How I came to Germany (by Hans-Johann Schmidt, translated by Diana Lambing)
I was one of the youngest (born 1925) who, after recruitment in June 1943, was taken to Vienna in a large transport. Note: We went out into the world, were curious, young, strong, and happy to learn something quite new. We also thought that now that we were coming, we would win the war. When we arrived in Vienna, the mood wasn't so happy after a few days. The locals immediately noticed that we had ham, bacon, sausages and cigarettes, and a bartering trade took place over the garden fences.
A few days later, when the division of troops was announced and we were all separated from each other, all our confidence vanished. I personally was hit very hard, being the only person from Uihel to go to Prague, the Golden City, where, after the second transport arrived, I bumped into Peter Faller.
There followed some hard training and I finally ended up in France, where the invasion took place one year later.
After a few months there, I was wounded. A shot passed right through my left upper arm, which caused a stiffening of the elbow and hand. One doctor after another wanted to amputate my arm. I'm glad I always refused. Even if I have no use of my fingers, at least they are still attached to my arm and are a part of me.
Meanwhile, the war came to an end and then one operation after another was done on my arm.
Then I was a prisoner of war in various American camps, and received very little information of what was happening back home.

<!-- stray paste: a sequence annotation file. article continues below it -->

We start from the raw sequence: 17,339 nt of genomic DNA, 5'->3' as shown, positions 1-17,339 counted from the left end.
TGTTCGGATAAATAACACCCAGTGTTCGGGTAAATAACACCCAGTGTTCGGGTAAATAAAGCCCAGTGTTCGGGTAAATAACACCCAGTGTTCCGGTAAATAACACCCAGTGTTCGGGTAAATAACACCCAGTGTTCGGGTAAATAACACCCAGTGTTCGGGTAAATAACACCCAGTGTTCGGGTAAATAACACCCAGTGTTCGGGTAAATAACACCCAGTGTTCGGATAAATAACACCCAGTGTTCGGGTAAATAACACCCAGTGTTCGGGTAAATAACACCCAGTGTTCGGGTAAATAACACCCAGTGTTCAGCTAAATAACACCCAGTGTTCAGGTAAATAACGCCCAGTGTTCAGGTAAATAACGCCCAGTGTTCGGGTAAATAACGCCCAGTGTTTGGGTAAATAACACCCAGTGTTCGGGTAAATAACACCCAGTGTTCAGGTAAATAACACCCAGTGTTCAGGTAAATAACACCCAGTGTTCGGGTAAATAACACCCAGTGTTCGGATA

In May 1947 I was released. I was all alone - no parents, and no prospects. Around this time, my sister was released from the Russian labour camp. She came to Germany. Her children were with their grandparents in Romania, and her husband was still in a French prisoner of war camp. The children's freedom was then 'bought' (from the Romanian government) and they came to Germany, and then the whole family emigrated to America in 1950.
I myself had already got to know my wife, a Red Cross nurse, and we married in 1950. Our first son was born in the same year, and I got a job in a large factory. I, having been a farmer's son, trained as a heating technician and retired in 1985 at the age of 60.
In 1954 our second son was born. In 1960 we built a house - I did a lot of the work myself.
One thing I forgot to mention: I never had any leave during my army days and only saw my home village for the first time again in 1969. I could write a whole book about the time when my parents had the chance to buy their freedom in 1954 to come to West Germany.
I went back to our old village again in 1970 with my wife, parents, sister and brother-in-law. In the meantime, my sister, as well as my parents, have all died and are buried in America.
(Herborn, October 2005)
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